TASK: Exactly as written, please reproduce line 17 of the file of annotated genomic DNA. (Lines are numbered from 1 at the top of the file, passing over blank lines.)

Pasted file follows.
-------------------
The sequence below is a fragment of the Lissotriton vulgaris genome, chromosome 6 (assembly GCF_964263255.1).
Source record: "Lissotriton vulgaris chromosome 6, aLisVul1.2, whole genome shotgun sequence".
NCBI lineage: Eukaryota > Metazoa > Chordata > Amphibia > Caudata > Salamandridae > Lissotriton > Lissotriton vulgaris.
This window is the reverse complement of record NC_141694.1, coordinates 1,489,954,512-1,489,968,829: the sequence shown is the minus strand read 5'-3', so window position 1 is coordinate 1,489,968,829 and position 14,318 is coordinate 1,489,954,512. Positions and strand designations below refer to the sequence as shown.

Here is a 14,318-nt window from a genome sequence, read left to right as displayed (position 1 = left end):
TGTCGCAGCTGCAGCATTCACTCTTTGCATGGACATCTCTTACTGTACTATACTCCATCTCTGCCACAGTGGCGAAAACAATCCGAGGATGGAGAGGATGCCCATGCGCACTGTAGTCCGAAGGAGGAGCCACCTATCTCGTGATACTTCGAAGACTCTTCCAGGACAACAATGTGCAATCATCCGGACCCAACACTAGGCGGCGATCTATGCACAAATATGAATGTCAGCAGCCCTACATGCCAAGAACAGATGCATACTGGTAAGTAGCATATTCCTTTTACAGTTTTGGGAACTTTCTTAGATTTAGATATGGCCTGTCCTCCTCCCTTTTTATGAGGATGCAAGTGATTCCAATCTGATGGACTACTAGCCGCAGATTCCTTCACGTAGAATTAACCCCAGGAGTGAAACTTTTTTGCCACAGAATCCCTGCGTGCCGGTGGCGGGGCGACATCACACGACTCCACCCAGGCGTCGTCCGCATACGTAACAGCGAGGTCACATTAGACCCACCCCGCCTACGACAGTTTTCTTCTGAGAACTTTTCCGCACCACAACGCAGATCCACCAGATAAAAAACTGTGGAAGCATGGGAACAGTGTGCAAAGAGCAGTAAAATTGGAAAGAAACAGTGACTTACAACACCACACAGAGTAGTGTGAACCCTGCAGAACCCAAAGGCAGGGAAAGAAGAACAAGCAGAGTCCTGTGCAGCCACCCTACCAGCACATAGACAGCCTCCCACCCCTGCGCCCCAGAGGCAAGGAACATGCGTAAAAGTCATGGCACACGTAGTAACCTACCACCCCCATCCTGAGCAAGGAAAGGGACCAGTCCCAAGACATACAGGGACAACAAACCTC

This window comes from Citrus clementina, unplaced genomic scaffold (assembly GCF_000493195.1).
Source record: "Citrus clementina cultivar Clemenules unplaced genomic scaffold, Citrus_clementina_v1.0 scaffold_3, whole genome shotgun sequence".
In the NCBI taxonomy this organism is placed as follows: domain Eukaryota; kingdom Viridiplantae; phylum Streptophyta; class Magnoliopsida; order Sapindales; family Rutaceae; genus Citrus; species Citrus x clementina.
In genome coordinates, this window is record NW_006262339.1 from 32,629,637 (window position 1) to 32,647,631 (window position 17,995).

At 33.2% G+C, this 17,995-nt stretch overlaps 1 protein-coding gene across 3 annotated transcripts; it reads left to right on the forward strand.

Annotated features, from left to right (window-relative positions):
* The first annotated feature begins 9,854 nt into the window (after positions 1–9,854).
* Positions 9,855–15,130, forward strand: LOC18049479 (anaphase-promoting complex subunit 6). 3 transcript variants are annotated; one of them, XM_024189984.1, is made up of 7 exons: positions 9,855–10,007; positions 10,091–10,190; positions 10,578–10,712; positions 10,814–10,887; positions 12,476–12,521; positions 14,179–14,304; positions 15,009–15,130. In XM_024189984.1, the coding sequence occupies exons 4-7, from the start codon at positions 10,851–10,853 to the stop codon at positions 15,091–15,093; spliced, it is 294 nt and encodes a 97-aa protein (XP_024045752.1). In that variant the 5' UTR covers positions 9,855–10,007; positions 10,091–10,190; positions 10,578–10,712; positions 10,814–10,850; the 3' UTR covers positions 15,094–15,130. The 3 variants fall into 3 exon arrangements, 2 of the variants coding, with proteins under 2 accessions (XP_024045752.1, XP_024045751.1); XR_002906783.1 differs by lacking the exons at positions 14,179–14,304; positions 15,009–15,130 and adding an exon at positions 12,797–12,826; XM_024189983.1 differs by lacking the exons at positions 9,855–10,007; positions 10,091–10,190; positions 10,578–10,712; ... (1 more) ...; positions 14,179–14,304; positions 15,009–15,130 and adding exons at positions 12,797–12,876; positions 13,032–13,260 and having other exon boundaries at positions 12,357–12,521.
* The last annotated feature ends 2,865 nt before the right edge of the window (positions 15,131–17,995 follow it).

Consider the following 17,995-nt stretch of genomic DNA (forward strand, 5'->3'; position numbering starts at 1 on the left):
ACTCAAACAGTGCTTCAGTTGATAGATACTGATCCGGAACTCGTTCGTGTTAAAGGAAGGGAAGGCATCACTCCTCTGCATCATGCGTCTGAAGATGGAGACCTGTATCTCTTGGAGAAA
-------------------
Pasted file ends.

ACTCAAACAGTGCTTCAGTTGATAGATACTGATCCGGAACTCGTTCGTGTTAAAGGAAGGGAAGGCATCACTCCTCTGCATCATGCGTCTGAAGATGGAGACCTGTATCTCTTGGAGAAA